Moving Towards Space-Based Solar Power
Solar power is very green, and the great big fusion reactor in the sky generates more than enough energy for all of humanity’s needs. But if you put solar panels on the surface of the Earth, you have to deal with two big problems: 1) Solar energy bounces off the atmosphere, especially on cloudy days (see pic below), and 2) you don’t get power at night. Engineers have had a theoretical solution for both of these problems for a few decades: Put your solar collectors in geostationary orbit (22,300 miles/35,700 km) where they’ll get direct sunlight 24/7, and beam down the energy using microwaves. Progress has been slow so far, but Japan is shaking things up.
The Longest Journey Starts With a Single Step
Bloomberg is reporting that “Mitsubishi Electric Corp. and IHI Corp. will join a 2 trillion yen ($21 billion) Japanese project intending to build a giant solar-power generator in space within three decades and beam electricity to earth […] Japan is developing the technology for the 1-gigawatt solar station, fitted with four square kilometers of solar panels, and hopes to have it running in three decades”
They will be working on one of the essential technologies needed for space-based solar: Wireless energy transmissions.
A research group representing 16 companies, including Mitsubishi Heavy Industries Ltd., will spend four years developing technology to send electricity without cables in the form of microwaves.
The next step will be figuring out how to reduce the cost of putting all that material in space. This will probably mean cheaper and more efficient launchers, but also lighter solar panels and equipment.
While the project might sound like science-fiction now, it likely that the landscape will be more favorable in 30 years (strict carbon emissions caps will make clean energy more cost-competitive, for example).
But Won’t This be a Death-Ray From Space?
For those of you who are afraid that beaming down gigawatts of energy from space could be dangerous (SimCity 2000 players?), this interview with Solaren’s CEO has some interesting info:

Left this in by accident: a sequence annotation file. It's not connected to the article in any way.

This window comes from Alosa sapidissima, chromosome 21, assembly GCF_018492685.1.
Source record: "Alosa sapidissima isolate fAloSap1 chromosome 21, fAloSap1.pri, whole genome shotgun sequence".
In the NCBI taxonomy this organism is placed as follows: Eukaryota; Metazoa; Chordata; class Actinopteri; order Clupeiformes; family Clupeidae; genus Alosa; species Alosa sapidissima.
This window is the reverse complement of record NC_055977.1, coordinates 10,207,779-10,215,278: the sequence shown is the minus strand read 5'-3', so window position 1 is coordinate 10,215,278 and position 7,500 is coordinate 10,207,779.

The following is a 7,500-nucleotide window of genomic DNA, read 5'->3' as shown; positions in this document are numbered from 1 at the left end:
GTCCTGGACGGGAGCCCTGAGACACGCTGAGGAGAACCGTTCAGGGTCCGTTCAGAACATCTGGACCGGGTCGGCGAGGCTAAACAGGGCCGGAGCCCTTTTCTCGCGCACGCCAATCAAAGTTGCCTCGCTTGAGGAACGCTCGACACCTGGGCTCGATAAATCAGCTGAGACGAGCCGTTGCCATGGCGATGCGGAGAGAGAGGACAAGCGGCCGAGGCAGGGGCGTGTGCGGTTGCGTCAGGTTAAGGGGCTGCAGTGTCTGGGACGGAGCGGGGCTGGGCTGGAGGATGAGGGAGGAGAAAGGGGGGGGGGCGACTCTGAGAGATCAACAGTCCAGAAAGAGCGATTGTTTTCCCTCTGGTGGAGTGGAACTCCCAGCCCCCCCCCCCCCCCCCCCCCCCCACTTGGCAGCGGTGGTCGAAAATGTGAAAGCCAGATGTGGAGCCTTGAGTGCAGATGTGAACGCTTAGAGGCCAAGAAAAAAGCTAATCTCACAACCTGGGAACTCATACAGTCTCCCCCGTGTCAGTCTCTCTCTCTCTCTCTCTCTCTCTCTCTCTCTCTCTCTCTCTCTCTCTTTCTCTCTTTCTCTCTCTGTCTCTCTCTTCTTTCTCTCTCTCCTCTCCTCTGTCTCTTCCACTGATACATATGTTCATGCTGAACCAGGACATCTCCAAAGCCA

He also dismissed fears, raised in the past, that the transmission beam could hurt birds or airline passengers who stray into its path. The beam would be too diffuse for that.
“This isn’t a laser death ray,” Boerman said. “With an airplane flying at altitude, the sun is putting about four or five times more energy on the airplane than we would be.”
A no-fly zone would need to be created, but all kinds of power plants have them so that wouldn’t make much difference.
In a different interview, he also addresses the potential environmental impact of space-based solar:
Q: How will this project impact the environment?
A: The construction and operations of Solaren’s SSP plant will have minimal impacts to the environment. The construction of the SSP ground receive station will have no more environmental impact than the construction of a similarly sized terrestrial photovoltaic (PV) solar power plant. Space launch vehicles will place the SSP satellites into their proper orbit. These space launch vehicles primarily use natural fuels (H2, O2) and have an emissions profile similar to a fuel cell. When in operation, the Solaren SSP plant has a zero carbon, mercury or sulfur footprint. In addition, the high efficiency conversion of RF energy to electricity at the SSP Ground Receive Station does not require water for thermal cooling or power generation, unlike other sources of baseload power (nuclear, coal, hydro).
There might be other problems, and maybe costs won’t go down fast enough, but space-based solar is certainly a field to keep an eye on.
By Michael Graham Richard, Ottawa, Canada on 09.03.09